A troubled teenager hitchhikes to an anti-war protest and experiences life on the road in this novel set during the Vietnam War era in America.
High school freshman Eddie Fitz is one-fourth of an extremely dysfunctional family that includes his undersexed and unloved mother, his cruel and uncaring physician father and a military veteran older brother who has returned from Vietnam damaged both emotionally and physically. At school, Eddie meets Chloe, a sexually promiscuous senior and wannabe flower child who invites him to hitchhike with her to an anti-war protest at Berkeley University. On the road, the two kids meet various threatening characters, and they do what they must to survive. Finally arriving at Berkeley, the protest degenerates into a confrontation, and Eddie and Chloe go their separate ways. Eddie goes home to interact with his family, which has only slid further into chaos during his absence. The author, a cardiologist, has had two screenplays turned into feature films (Making the Rules, 1996, and Rabble Boys, 1996). He has created a well-drawn cast of characters, and the details of the physician father’s work experiences are particularly realistic. The main character tries to find himself in a time of personal confusion, much like America was trying to find itself during a time of national turmoil. The book works best when it emphasizes this comparison, as when it portrays Eddie and Chloe’s turbulent relationship against the backdrop of an anti-war peace rally that turns violent. While the prose and the narrative work well, the protagonist’s development doesn’t quite fit into the coming-of-age model; Eddie does not actually grow so much as he plateaus.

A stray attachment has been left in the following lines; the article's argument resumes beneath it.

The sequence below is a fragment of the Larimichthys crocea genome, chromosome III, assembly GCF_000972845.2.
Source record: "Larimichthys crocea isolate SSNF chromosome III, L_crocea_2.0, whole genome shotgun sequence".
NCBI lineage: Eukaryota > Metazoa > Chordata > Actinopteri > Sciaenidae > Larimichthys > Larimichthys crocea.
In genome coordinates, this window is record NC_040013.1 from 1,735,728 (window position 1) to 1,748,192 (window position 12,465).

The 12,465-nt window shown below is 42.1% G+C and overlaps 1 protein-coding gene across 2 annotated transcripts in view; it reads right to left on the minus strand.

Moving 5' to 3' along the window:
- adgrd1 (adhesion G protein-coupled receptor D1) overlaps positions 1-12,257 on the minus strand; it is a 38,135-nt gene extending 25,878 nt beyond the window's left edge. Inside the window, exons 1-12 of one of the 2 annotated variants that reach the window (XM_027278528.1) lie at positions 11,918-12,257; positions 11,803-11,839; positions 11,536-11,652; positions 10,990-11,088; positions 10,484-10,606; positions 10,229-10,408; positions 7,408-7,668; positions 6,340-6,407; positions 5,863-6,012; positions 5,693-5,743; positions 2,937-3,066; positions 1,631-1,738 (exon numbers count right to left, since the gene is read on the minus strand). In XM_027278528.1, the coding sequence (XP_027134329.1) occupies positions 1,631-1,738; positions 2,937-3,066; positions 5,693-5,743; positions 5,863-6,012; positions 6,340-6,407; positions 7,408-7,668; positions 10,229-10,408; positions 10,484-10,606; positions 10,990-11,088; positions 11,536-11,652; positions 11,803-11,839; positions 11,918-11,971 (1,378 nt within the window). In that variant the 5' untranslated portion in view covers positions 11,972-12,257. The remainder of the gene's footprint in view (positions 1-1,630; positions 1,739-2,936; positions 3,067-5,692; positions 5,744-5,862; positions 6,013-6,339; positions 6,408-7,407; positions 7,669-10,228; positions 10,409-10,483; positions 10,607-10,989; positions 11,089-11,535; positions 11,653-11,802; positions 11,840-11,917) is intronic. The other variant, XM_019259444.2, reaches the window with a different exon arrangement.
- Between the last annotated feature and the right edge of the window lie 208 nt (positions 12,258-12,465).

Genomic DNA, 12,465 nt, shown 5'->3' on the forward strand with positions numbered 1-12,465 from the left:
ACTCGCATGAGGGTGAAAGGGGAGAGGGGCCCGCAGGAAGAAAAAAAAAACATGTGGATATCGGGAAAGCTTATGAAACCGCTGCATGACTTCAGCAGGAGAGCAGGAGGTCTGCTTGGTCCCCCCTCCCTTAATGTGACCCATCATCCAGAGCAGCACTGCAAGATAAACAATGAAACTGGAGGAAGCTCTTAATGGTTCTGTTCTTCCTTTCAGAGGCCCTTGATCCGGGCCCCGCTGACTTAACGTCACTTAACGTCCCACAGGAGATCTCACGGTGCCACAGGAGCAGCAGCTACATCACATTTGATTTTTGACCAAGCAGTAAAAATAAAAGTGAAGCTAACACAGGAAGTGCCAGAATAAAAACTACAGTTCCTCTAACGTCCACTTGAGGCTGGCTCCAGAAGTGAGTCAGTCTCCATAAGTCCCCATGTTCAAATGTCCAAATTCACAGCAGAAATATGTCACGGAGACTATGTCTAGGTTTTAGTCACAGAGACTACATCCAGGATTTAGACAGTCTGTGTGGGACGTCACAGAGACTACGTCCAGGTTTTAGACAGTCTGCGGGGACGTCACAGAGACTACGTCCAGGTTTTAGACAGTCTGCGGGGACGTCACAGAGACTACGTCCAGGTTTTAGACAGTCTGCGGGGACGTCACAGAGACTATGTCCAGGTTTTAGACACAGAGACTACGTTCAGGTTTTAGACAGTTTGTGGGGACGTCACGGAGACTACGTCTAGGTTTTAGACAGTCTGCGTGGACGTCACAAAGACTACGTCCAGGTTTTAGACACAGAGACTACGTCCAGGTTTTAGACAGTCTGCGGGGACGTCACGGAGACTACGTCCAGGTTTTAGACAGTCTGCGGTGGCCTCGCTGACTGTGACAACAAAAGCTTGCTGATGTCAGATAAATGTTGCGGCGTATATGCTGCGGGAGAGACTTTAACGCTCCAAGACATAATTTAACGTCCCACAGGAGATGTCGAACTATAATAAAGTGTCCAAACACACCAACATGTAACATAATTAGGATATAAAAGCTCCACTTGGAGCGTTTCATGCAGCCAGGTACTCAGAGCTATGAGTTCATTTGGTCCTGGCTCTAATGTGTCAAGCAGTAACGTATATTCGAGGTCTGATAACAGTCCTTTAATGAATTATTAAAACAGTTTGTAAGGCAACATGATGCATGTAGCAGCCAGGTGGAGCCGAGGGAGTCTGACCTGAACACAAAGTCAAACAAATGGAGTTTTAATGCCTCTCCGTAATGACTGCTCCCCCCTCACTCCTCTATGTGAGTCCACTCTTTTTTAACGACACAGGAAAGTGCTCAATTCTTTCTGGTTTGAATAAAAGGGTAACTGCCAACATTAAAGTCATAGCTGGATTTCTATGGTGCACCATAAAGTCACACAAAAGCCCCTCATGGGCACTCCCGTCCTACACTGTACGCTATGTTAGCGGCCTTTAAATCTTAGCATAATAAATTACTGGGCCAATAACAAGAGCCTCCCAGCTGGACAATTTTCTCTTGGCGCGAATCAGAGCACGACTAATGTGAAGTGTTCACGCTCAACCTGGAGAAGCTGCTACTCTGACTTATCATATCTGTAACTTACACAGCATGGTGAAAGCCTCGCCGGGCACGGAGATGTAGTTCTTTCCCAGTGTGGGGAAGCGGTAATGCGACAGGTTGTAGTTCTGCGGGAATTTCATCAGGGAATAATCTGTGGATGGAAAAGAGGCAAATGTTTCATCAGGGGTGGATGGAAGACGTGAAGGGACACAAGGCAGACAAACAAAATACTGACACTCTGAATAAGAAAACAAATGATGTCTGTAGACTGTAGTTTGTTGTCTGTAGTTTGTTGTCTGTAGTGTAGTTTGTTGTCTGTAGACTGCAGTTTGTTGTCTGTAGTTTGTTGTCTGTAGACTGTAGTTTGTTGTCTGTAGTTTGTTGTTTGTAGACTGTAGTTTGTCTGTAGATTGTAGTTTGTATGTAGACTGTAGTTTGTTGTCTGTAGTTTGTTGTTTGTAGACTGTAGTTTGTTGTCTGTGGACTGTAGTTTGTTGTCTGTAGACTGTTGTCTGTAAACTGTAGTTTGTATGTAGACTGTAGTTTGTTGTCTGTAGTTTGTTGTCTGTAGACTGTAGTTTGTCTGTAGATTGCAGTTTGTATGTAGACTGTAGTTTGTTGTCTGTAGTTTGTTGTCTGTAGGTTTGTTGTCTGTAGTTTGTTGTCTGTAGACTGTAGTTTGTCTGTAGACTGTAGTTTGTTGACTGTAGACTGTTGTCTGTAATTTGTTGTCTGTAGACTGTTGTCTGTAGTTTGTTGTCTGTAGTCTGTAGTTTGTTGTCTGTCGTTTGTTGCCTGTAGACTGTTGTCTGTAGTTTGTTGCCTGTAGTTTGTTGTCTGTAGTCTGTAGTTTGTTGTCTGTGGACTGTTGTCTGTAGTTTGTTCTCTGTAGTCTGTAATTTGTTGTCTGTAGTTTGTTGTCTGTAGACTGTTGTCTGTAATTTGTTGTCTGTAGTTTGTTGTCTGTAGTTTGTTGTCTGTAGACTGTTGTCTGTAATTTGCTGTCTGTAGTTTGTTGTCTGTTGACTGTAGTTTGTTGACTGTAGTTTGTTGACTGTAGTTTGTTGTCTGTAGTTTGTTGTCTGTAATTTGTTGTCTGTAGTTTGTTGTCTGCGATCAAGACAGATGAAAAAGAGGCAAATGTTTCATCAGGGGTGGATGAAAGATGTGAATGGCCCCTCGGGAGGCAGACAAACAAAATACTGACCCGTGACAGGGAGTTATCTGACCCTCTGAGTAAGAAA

A well-written Vietnam-era novel that needs more character maturation.